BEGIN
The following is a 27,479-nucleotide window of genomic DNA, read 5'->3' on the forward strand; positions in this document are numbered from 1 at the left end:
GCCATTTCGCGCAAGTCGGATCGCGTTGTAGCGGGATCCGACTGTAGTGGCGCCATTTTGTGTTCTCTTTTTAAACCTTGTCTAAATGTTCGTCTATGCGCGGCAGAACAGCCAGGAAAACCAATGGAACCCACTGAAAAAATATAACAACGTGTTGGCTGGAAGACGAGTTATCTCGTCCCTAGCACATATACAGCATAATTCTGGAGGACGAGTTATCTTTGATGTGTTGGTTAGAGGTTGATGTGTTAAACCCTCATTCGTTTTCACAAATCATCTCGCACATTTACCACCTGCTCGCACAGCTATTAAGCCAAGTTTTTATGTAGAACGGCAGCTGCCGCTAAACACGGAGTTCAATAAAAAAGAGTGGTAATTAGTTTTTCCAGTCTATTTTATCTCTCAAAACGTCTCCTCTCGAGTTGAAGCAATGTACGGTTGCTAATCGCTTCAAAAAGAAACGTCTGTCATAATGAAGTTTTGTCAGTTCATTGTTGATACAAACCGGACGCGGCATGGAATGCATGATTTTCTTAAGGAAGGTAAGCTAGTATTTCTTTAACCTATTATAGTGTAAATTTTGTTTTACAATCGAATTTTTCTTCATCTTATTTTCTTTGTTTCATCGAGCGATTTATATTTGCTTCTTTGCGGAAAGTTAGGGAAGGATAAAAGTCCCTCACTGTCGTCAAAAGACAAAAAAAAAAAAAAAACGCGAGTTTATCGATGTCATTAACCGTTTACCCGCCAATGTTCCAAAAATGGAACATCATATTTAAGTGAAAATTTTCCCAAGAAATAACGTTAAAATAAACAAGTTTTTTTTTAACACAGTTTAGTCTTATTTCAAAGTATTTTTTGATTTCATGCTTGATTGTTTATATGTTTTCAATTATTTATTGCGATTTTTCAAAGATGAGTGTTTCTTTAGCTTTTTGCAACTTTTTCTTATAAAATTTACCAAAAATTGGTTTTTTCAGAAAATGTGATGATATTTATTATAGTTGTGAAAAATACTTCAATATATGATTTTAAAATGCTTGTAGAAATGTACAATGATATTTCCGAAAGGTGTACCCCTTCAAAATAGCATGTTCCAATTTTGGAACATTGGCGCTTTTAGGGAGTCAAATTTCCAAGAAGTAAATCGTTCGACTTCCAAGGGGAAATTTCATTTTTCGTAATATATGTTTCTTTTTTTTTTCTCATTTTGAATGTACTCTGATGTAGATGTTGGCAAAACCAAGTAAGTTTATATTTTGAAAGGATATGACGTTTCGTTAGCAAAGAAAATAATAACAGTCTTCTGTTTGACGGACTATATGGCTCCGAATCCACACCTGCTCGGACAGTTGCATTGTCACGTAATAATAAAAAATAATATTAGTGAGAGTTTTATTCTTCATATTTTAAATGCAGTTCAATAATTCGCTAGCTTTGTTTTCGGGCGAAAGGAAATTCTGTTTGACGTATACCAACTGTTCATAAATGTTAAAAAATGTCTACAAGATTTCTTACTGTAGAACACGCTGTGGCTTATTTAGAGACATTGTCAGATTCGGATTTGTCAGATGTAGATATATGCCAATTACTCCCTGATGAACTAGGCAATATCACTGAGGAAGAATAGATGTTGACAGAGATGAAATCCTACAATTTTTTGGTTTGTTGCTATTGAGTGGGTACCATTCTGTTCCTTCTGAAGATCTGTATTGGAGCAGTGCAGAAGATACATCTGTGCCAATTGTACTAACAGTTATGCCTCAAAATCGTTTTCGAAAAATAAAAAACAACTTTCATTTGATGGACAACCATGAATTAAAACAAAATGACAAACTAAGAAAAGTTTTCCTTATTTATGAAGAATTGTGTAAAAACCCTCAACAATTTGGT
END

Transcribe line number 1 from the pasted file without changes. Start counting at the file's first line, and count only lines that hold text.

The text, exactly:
The following is a 27,479-nucleotide window of genomic DNA, read 5'->3' on the forward strand; positions in this document are numbered from 1 at the left end: